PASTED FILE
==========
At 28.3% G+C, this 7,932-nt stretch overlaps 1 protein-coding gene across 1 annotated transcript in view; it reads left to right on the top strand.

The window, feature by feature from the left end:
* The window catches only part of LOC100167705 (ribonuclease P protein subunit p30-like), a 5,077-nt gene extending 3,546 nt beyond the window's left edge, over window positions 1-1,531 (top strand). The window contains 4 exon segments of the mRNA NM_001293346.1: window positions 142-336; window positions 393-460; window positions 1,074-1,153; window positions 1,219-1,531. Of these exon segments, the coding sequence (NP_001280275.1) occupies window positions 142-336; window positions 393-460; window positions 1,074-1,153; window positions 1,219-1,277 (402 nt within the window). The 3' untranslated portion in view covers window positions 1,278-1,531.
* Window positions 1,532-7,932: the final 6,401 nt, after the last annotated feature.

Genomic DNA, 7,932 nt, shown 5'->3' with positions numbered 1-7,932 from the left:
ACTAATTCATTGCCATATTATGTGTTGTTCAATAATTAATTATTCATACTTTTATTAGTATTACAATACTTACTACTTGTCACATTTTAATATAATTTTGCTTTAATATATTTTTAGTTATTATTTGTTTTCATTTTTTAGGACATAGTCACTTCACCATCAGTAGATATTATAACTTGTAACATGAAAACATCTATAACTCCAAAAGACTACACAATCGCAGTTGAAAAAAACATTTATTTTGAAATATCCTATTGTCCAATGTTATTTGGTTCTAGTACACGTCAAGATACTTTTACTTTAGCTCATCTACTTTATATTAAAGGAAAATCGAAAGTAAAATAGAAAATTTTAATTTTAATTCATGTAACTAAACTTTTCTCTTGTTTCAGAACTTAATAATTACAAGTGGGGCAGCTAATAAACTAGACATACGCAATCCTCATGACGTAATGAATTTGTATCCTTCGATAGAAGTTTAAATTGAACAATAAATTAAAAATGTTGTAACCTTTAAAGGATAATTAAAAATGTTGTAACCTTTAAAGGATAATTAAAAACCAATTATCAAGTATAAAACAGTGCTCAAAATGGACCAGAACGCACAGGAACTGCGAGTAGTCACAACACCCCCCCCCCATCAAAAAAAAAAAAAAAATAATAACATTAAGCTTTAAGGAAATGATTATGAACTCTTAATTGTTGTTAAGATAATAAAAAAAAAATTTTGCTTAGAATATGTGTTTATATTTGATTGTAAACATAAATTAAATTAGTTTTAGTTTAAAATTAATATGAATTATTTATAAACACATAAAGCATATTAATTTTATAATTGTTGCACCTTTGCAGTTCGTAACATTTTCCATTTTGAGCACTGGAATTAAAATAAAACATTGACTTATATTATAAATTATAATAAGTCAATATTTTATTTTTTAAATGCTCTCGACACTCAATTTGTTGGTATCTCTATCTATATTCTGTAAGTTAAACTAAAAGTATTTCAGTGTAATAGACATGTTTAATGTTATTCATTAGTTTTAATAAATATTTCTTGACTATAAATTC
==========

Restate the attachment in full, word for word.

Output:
At 28.3% G+C, this 7,932-nt stretch overlaps 1 protein-coding gene across 1 annotated transcript in view; it reads left to right on the top strand.

The window, feature by feature from the left end:
* The window catches only part of LOC100167705 (ribonuclease P protein subunit p30-like), a 5,077-nt gene extending 3,546 nt beyond the window's left edge, over window positions 1-1,531 (top strand). The window contains 4 exon segments of the mRNA NM_001293346.1: window positions 142-336; window positions 393-460; window positions 1,074-1,153; window positions 1,219-1,531. Of these exon segments, the coding sequence (NP_001280275.1) occupies window positions 142-336; window positions 393-460; window positions 1,074-1,153; window positions 1,219-1,277 (402 nt within the window). The 3' untranslated portion in view covers window positions 1,278-1,531.
* Window positions 1,532-7,932: the final 6,401 nt, after the last annotated feature.

Genomic DNA, 7,932 nt, shown 5'->3' with positions numbered 1-7,932 from the left:
ACTAATTCATTGCCATATTATGTGTTGTTCAATAATTAATTATTCATACTTTTATTAGTATTACAATACTTACTACTTGTCACATTTTAATATAATTTTGCTTTAATATATTTTTAGTTATTATTTGTTTTCATTTTTTAGGACATAGTCACTTCACCATCAGTAGATATTATAACTTGTAACATGAAAACATCTATAACTCCAAAAGACTACACAATCGCAGTTGAAAAAAACATTTATTTTGAAATATCCTATTGTCCAATGTTATTTGGTTCTAGTACACGTCAAGATACTTTTACTTTAGCTCATCTACTTTATATTAAAGGAAAATCGAAAGTAAAATAGAAAATTTTAATTTTAATTCATGTAACTAAACTTTTCTCTTGTTTCAGAACTTAATAATTACAAGTGGGGCAGCTAATAAACTAGACATACGCAATCCTCATGACGTAATGAATTTGTATCCTTCGATAGAAGTTTAAATTGAACAATAAATTAAAAATGTTGTAACCTTTAAAGGATAATTAAAAATGTTGTAACCTTTAAAGGATAATTAAAAACCAATTATCAAGTATAAAACAGTGCTCAAAATGGACCAGAACGCACAGGAACTGCGAGTAGTCACAACACCCCCCCCCCATCAAAAAAAAAAAAAAAATAATAACATTAAGCTTTAAGGAAATGATTATGAACTCTTAATTGTTGTTAAGATAATAAAAAAAAAATTTTGCTTAGAATATGTGTTTATATTTGATTGTAAACATAAATTAAATTAGTTTTAGTTTAAAATTAATATGAATTATTTATAAACACATAAAGCATATTAATTTTATAATTGTTGCACCTTTGCAGTTCGTAACATTTTCCATTTTGAGCACTGGAATTAAAATAAAACATTGACTTATATTATAAATTATAATAAGTCAATATTTTATTTTTTAAATGCTCTCGACACTCAATTTGTTGGTATCTCTATCTATATTCTGTAAGTTAAACTAAAAGTATTTCAGTGTAATAGACATGTTTAATGTTATTCATTAGTTTTAATAAATATTTCTTGACTATAAATTC